Let’s illustrate the current rules and Biden’s proposal with a simple example: When Amy’s dad dies, she inherits assets that her dad bought years ago for $300,000 that is now worth $7 million.

Under current law, the $6.7 million appreciation isn’t subject to income tax, and Amy takes a $7 million tax basis... Six years later, Amy sells the assets for $7.5 million. Amy pays tax in the year of sale on her $500,000 gain.

Under Biden’s proposal, the assets would be deemed sold upon the dad’s death… the dad’s final federal income tax return would reflect a gain of $1.7 million ($6.7 million minus the $5 million exclusion) and would show tax due from the deemed sale.

See, normally we don’t pay taxes on assets until we sell them. (This proposal really adds a new dimension to the old saw “you can’t take it with you,” doesn’t it?)

Taxing the deceased isn’t enough, though:

Biden also calls for nearly doubling the capital gains tax for upper-income [earners] by taxing gains as ordinary income to the extent taxable income exceeds $1 million.

According to the Tax Foundation, Biden’s tax plan would increase a number of different taxes, depending on income source. Here’s a summary:

  • Increase the corporate income tax rate to 28%
  • Double the global intangible low-taxed income tax rate to 21%
  • Repeal the reduced tax rate on foreign-derived intangible income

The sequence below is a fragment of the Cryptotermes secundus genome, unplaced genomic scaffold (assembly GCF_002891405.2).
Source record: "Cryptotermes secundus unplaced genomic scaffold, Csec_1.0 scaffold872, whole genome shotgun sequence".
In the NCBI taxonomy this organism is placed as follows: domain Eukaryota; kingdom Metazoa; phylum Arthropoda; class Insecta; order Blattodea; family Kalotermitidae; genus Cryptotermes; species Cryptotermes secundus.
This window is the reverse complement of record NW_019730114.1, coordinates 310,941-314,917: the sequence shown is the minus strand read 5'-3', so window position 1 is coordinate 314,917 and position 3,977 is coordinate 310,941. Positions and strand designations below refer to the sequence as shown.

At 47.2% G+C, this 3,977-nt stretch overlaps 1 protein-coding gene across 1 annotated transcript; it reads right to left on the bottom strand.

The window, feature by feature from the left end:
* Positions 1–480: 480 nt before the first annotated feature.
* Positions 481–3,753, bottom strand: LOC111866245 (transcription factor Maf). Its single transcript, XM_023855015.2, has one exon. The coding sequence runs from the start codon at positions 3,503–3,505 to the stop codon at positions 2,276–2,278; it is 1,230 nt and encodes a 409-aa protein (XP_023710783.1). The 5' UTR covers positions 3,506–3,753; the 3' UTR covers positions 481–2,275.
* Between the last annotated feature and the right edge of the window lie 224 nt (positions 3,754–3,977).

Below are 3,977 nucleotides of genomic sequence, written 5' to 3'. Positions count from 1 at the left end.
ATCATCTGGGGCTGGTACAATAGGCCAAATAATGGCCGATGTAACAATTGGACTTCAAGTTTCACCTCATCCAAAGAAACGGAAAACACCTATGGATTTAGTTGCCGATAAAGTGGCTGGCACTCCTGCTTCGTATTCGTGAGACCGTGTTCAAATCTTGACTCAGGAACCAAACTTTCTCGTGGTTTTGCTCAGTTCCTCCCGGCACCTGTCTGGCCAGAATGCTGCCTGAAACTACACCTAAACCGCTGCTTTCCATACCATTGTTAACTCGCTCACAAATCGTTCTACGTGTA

• Expand the net investment income tax to non-passive business income
  • ax long-term capital gains and qualified dividends at ordinary income tax rates for taxable income above $1 million
  • Tax unrealized capital gains at death (above a $5 million exemption, $10 million for joint filers)
  • Tax carried interest as ordinary income

About 4 million (out of 131 million) American households earn more than $400,000. That’s a little more than 3% of the population. They’re CEOs, hedge fund millionaires and senior business executives, granted.

But don’t forget we’re also talking about working professionals. Doctors and dentists, surgeons and commercial airline pilots, professional athletes and accountants. Successful entrepreneurs and small business owners.

This is just to say I think it’s a mistake to arbitrarily draw a line like this and punish success beyond a certain level. In my mind there’s a big difference between someone who inherits a seven-figure trust fund and someone else who puts themselves through medical school and becomes a successful cardiologist.

Even if their income is the same.

The Trump plan takes a different approach – even so, you will ultimately foot the bill…

The Trump plan: Tariffs

The Tax Foundation also listed some of the ways that taxes would change under a second Trump administration:

  • Impose a universal baseline tariff on all imports
  • And a 60% tariff on imports from China
  • Maintain the 21% corporate income tax rate

For the average person, tariffs are an easier pill to swallow than direct taxes. The money doesn’t come out of our pockets, right? Who cares if China Mobile has to pay higher taxes on the products they import into the U.S.? It’s just the new cost of doing business.

Here’s the thing: Raising producer costs also raises prices. As I wrote way back in 2019: